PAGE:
Something like a trend started. Designers began cutting up sari’s to make dress pieces and built skirts and strappy dresses. My mother was horrified by the disrespect. Those intricate, “pretty” bindi’s favoured by Gwen and others, manufactured by craft-makers in India for around a Rupee each were boxed attractively and sold in New York for \$5.00 each (Rupees 200). Henna “tattoos,” usually applied to women’s hands and feet around weddings or religious holidays, became popular; and, at a “World Music” (Thank you, Peter Gabriel…) concert in Central Park in 1997, hippie’s all around me sat together and henna’d each other. It was beautiful or something. Sting and Madonna and other stars turned to the ministrations of Hollywood guru Deepak Chopra and attended practices at the Jivamukti yoga center on Lafayette, and, then, Madonna took her spiritual epiphanies even further. She maximised them; she commercialised them.
Madonna’s MTV performance, wearing a silk sari and backed by Indian Odissi dancers, ruffled Indian comunities: was it great that this Western divinity was adopting and popularising “Indian” culture? Was it offensive that she was using Hinduism as fashion, dreadfully mispronouncing her way through Sanskrit verses? Her use of henna, of Indian styles and fabrics, and her New Age babble about yoga and “Indian spiritual” serenity filled up air-waves; and, all through this tranformation, she undeniably produced some damn good dance pop. All through her career, Madonna’s treated culture as disposable and handy; it’s simultaneously refreshing and insulting. She started off by flouting her own Catholicism and white-Italian roots. When Pepsi pulled its backing of her “Like a Prayer,” it was unclear if they were offended by her burning crosses, her Black Jesus, or her kissing the Black Jesus. Since then, she’s taken her cultural appropriation (I can’t resist the term) to Latin America (where Catholicism thrives, as well as dark-skinned men) and to Harlem (where Christianity, at least, thrives as well as dark-skinned men) and incorporated poppified Latin rhythms and jazz syncopation into some of her songs. In her movie, _Truth and Dare_, she ranted and raved all over issues of gender, race, and sexuality— generally asserting that challenging almost everything was more important than thinking about anything. I do love, indeed, the way she puts the social sanctity of culture and religion in its place, implying that it should all be there primarily for pleasure; but it’s interesting which cultures and religions she chooses to play with (NOT ones she considers mainstream); and I hate, hate, hate that she promotes the general U.S. tendency towards just not thinking about anything too deeply. I counter that and simply ask that we all think about everything very deeply.
I know that Indo-chic is a phase for Madonna and for the New York hip-scene— that it’s been picked up and will be put down again. Already, a different kind of orientalism is taking over— that of the vague “Far East”— and, maybe soon, that will shift on to some other Third-world fascination. Or, perhaps, the Third World will stop being fashionable for a time, again; it is seldom fashionable, though, in the eyes of either Third-worlders or First-worlders, until it is first approved by and metamorphised by people in the West. I hated, when I was small and in the South, the way my Indianness and Hinduism and darkness made me exotic and weird and ridiculed; and I hate the idea of using all that exoticism now to make myself interesting and alluring. I’m just a girl too, Gwen Stefani, and I want my cultural, religious, and social forms and choices to be normalised and respected. So, I do fucking hate that all these intricate bindi’s on non-Indian foreheads (and shoulders and necks and cheeks) around me look so interesting and delicate to people while my plain, red one on my plain brown forehead between my plain brown eyes marks me as unusual, alien, and problemmatic. But, I don’t know… you know? To what extent is imitation a compliment? and to what extent is imitation (mis)appropriation?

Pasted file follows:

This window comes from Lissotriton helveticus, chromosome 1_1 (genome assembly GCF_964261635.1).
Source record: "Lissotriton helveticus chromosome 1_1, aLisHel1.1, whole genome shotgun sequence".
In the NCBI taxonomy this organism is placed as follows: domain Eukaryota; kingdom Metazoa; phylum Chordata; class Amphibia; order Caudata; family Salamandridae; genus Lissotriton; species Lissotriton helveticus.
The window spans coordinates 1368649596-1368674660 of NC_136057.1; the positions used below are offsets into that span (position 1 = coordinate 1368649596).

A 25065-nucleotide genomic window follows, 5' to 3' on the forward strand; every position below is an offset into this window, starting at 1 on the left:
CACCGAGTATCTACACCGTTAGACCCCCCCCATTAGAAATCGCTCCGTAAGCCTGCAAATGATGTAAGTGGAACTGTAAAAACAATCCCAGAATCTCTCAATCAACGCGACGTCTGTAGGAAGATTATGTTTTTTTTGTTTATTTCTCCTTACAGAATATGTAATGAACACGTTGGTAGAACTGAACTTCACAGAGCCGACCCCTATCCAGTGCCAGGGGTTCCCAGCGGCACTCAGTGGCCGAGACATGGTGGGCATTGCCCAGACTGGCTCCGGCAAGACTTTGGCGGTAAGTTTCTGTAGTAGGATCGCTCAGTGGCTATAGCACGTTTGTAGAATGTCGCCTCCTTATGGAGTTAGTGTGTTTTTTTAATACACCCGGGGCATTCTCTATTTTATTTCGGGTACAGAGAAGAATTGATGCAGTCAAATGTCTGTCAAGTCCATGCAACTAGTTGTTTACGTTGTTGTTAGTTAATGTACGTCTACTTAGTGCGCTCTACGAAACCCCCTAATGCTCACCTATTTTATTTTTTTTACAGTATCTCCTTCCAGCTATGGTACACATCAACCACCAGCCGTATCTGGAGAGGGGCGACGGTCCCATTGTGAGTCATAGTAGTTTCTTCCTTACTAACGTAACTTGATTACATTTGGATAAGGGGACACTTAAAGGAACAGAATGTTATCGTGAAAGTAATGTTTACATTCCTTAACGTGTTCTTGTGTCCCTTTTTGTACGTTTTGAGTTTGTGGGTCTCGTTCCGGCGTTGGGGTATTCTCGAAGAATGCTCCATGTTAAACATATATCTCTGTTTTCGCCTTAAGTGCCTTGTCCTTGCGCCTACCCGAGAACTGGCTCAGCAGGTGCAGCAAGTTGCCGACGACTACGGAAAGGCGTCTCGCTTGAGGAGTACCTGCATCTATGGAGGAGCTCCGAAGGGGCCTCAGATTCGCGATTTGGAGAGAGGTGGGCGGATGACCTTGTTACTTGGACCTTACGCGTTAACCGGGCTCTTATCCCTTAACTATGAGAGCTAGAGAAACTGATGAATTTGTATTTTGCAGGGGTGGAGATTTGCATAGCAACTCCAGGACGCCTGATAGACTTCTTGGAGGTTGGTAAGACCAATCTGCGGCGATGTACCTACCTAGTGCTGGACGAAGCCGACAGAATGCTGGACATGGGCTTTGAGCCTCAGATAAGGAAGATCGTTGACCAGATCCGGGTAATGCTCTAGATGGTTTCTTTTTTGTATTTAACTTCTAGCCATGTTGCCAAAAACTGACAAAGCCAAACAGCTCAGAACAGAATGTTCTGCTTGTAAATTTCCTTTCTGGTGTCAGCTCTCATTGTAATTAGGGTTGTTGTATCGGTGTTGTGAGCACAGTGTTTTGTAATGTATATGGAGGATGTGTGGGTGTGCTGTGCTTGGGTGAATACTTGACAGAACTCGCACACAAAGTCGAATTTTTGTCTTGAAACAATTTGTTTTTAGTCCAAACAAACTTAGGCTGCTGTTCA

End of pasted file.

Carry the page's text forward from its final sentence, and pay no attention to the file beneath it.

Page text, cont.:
I’ll tell you— I think of the whole issue of ethno-chic in terms of the following concepts: appropriation; cultural/racial supremacy; displacement; sustainable economies on local and global levels; naivete; colonialism; and pluralism— and I try to have a complicated anti-racist and anti-poverty, feminist response to the whole matter. I do think that learning about and sharing in multiple cultures can be a good thing but— please— neither culture nor fashion is ever meaningless. Slapping someone else’s cultural, religious, or sexual artifact on your body in the name of diversity does not comprise progressive action; nor is it automatically the wrong thing to do. I don’t believe in elevating or reducing anything to pure art or in the social innocence of art, so I think it’s important to pose specific questions to ourselves when we’re borrowing or changing or leaving behind cultural forms. I go through this process every morning as I lean into my mirror and decide on the bindi, going through each of the above concepts in my mind. It’s a difficult way to live my life, but it’s the only way I can try and be an honest, social human being. And being social, after all, is— in my opinion— the best part of being human.
Ananya Mukherjea is a teacher and sociology student at CUNY.